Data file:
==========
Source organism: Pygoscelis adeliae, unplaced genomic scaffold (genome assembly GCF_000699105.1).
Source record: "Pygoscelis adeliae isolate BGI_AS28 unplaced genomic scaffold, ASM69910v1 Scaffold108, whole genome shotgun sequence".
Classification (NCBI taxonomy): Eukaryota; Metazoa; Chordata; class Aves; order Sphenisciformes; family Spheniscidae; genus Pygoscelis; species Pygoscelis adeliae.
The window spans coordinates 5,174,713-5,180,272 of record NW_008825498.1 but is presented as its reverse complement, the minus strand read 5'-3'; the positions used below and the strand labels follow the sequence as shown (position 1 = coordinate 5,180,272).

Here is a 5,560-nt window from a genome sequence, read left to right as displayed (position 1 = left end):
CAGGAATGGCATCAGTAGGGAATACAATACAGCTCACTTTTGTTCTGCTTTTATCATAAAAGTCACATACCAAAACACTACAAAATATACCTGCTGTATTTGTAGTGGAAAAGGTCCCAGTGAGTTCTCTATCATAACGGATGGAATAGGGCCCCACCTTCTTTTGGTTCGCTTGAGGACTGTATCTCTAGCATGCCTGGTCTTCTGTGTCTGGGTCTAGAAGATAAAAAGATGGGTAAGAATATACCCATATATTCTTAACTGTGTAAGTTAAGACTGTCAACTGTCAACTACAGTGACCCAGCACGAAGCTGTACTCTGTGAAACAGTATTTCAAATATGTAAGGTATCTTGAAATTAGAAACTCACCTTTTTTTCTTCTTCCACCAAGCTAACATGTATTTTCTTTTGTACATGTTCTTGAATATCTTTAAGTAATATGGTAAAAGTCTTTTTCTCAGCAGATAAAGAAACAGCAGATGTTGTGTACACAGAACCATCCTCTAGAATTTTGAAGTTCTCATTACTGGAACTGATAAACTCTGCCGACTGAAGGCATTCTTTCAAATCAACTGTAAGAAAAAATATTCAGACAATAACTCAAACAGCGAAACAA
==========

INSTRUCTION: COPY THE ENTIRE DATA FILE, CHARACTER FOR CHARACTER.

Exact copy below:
Source organism: Pygoscelis adeliae, unplaced genomic scaffold (genome assembly GCF_000699105.1).
Source record: "Pygoscelis adeliae isolate BGI_AS28 unplaced genomic scaffold, ASM69910v1 Scaffold108, whole genome shotgun sequence".
Classification (NCBI taxonomy): Eukaryota; Metazoa; Chordata; class Aves; order Sphenisciformes; family Spheniscidae; genus Pygoscelis; species Pygoscelis adeliae.
The window spans coordinates 5,174,713-5,180,272 of record NW_008825498.1 but is presented as its reverse complement, the minus strand read 5'-3'; the positions used below and the strand labels follow the sequence as shown (position 1 = coordinate 5,180,272).

Here is a 5,560-nt window from a genome sequence, read left to right as displayed (position 1 = left end):
CAGGAATGGCATCAGTAGGGAATACAATACAGCTCACTTTTGTTCTGCTTTTATCATAAAAGTCACATACCAAAACACTACAAAATATACCTGCTGTATTTGTAGTGGAAAAGGTCCCAGTGAGTTCTCTATCATAACGGATGGAATAGGGCCCCACCTTCTTTTGGTTCGCTTGAGGACTGTATCTCTAGCATGCCTGGTCTTCTGTGTCTGGGTCTAGAAGATAAAAAGATGGGTAAGAATATACCCATATATTCTTAACTGTGTAAGTTAAGACTGTCAACTGTCAACTACAGTGACCCAGCACGAAGCTGTACTCTGTGAAACAGTATTTCAAATATGTAAGGTATCTTGAAATTAGAAACTCACCTTTTTTTCTTCTTCCACCAAGCTAACATGTATTTTCTTTTGTACATGTTCTTGAATATCTTTAAGTAATATGGTAAAAGTCTTTTTCTCAGCAGATAAAGAAACAGCAGATGTTGTGTACACAGAACCATCCTCTAGAATTTTGAAGTTCTCATTACTGGAACTGATAAACTCTGCCGACTGAAGGCATTCTTTCAAATCAACTGTAAGAAAAAATATTCAGACAATAACTCAAACAGCGAAACAA